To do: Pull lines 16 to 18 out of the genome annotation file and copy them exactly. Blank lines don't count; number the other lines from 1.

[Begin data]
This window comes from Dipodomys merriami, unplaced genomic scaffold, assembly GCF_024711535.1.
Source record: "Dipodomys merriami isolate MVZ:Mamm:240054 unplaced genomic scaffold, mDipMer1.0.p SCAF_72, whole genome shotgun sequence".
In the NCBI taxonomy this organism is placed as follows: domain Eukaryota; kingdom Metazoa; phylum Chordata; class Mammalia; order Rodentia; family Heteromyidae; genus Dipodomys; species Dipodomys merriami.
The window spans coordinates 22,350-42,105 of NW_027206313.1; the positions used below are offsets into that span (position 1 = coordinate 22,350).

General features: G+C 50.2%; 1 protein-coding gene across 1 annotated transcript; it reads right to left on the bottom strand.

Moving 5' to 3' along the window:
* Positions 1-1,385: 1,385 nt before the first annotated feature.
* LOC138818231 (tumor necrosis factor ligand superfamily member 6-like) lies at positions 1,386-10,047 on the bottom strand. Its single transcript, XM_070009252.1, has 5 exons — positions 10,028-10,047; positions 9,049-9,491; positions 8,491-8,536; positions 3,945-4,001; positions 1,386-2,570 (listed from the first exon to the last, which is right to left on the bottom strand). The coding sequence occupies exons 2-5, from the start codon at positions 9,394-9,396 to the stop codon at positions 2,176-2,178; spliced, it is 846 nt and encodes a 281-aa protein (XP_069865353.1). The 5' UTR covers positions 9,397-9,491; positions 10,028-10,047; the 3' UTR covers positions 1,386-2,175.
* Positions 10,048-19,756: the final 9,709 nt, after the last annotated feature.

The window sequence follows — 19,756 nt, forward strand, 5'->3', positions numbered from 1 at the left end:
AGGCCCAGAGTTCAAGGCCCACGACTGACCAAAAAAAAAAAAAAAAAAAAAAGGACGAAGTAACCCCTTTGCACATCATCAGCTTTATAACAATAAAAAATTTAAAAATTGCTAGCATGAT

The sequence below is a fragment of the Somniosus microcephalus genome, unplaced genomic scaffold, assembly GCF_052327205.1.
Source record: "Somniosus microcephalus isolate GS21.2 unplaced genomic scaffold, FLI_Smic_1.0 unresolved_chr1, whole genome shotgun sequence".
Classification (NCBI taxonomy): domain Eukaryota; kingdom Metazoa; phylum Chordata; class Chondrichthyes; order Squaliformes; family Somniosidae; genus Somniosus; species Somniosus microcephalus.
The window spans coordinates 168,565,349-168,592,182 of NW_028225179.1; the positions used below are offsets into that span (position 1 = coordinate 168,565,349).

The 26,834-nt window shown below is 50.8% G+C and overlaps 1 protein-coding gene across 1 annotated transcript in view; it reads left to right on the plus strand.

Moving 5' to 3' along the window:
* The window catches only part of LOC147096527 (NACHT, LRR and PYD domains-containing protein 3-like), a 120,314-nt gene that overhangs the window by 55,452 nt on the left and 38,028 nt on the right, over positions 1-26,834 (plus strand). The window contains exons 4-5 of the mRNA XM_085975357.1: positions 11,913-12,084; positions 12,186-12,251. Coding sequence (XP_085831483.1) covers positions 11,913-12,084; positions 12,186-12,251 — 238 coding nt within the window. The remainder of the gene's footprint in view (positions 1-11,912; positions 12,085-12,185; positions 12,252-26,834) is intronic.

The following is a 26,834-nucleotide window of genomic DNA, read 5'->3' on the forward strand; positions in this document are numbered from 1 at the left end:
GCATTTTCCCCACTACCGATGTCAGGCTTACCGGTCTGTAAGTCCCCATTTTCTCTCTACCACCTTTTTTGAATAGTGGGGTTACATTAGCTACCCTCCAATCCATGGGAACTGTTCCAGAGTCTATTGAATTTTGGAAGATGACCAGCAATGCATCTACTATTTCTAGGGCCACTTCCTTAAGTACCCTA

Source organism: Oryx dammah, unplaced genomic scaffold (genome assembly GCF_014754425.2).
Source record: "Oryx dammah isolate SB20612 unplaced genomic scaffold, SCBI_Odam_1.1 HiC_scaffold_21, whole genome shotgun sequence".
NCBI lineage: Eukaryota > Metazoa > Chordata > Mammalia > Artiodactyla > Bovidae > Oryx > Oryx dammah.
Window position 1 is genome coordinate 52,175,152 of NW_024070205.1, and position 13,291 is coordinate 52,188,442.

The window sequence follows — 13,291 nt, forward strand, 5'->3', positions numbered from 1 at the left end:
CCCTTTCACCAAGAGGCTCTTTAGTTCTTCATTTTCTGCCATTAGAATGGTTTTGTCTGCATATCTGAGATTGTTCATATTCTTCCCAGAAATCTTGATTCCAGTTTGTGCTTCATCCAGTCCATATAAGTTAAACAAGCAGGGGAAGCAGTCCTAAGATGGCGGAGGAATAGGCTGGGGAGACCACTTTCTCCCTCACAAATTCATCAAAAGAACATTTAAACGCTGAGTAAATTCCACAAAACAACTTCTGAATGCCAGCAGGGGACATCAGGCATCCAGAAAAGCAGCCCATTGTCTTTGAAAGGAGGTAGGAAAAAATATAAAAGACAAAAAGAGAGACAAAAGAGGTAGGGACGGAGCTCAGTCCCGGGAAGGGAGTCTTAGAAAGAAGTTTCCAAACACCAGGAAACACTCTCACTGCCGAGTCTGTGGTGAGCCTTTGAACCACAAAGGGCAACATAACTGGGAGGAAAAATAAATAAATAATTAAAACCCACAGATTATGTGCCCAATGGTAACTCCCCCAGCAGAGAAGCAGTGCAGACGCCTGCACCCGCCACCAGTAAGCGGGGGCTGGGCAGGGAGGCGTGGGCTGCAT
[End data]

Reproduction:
The 26,834-nt window shown below is 50.8% G+C and overlaps 1 protein-coding gene across 1 annotated transcript in view; it reads left to right on the plus strand.

Moving 5' to 3' along the window:
* The window catches only part of LOC147096527 (NACHT, LRR and PYD domains-containing protein 3-like), a 120,314-nt gene that overhangs the window by 55,452 nt on the left and 38,028 nt on the right, over positions 1-26,834 (plus strand). The window contains exons 4-5 of the mRNA XM_085975357.1: positions 11,913-12,084; positions 12,186-12,251. Coding sequence (XP_085831483.1) covers positions 11,913-12,084; positions 12,186-12,251 — 238 coding nt within the window. The remainder of the gene's footprint in view (positions 1-11,912; positions 12,085-12,185; positions 12,252-26,834) is intronic.